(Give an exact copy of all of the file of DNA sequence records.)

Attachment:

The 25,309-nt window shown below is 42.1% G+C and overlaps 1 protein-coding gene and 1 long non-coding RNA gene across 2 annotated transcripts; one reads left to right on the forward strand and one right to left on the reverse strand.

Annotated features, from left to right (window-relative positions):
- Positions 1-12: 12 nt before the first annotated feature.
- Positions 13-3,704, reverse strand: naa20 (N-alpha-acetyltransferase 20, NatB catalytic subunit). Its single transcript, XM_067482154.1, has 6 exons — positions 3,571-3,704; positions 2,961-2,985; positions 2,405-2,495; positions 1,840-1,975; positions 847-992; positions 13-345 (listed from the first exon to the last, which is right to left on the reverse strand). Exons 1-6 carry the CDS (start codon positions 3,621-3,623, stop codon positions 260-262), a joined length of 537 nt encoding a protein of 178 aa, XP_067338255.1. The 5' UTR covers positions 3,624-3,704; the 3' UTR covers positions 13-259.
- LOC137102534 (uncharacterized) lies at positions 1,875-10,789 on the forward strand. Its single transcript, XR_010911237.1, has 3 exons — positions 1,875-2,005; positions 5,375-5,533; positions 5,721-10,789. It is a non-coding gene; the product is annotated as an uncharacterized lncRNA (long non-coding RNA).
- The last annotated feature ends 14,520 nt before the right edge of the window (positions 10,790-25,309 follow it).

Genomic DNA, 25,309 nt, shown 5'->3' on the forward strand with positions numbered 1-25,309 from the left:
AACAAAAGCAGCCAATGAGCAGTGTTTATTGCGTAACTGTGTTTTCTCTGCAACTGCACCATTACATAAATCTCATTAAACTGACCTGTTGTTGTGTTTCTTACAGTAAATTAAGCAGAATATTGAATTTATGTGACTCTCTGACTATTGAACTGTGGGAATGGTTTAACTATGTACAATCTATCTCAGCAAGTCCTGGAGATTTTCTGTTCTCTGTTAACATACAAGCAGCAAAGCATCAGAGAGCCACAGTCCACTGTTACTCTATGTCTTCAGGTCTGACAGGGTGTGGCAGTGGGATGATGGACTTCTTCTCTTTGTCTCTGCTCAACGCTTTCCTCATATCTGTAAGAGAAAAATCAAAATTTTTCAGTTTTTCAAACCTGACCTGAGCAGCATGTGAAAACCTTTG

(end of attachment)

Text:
The 25,309-nt window shown below is 42.1% G+C and overlaps 1 protein-coding gene and 1 long non-coding RNA gene across 2 annotated transcripts; one reads left to right on the forward strand and one right to left on the reverse strand.

Annotated features, from left to right (window-relative positions):
- Positions 1-12: 12 nt before the first annotated feature.
- Positions 13-3,704, reverse strand: naa20 (N-alpha-acetyltransferase 20, NatB catalytic subunit). Its single transcript, XM_067482154.1, has 6 exons — positions 3,571-3,704; positions 2,961-2,985; positions 2,405-2,495; positions 1,840-1,975; positions 847-992; positions 13-345 (listed from the first exon to the last, which is right to left on the reverse strand). Exons 1-6 carry the CDS (start codon positions 3,621-3,623, stop codon positions 260-262), a joined length of 537 nt encoding a protein of 178 aa, XP_067338255.1. The 5' UTR covers positions 3,624-3,704; the 3' UTR covers positions 13-259.
- LOC137102534 (uncharacterized) lies at positions 1,875-10,789 on the forward strand. Its single transcript, XR_010911237.1, has 3 exons — positions 1,875-2,005; positions 5,375-5,533; positions 5,721-10,789. It is a non-coding gene; the product is annotated as an uncharacterized lncRNA (long non-coding RNA).
- The last annotated feature ends 14,520 nt before the right edge of the window (positions 10,790-25,309 follow it).

Genomic DNA, 25,309 nt, shown 5'->3' on the forward strand with positions numbered 1-25,309 from the left:
AACAAAAGCAGCCAATGAGCAGTGTTTATTGCGTAACTGTGTTTTCTCTGCAACTGCACCATTACATAAATCTCATTAAACTGACCTGTTGTTGTGTTTCTTACAGTAAATTAAGCAGAATATTGAATTTATGTGACTCTCTGACTATTGAACTGTGGGAATGGTTTAACTATGTACAATCTATCTCAGCAAGTCCTGGAGATTTTCTGTTCTCTGTTAACATACAAGCAGCAAAGCATCAGAGAGCCACAGTCCACTGTTACTCTATGTCTTCAGGTCTGACAGGGTGTGGCAGTGGGATGATGGACTTCTTCTCTTTGTCTCTGCTCAACGCTTTCCTCATATCTGTAAGAGAAAAATCAAAATTTTTCAGTTTTTCAAACCTGACCTGAGCAGCATGTGAAAACCTTTG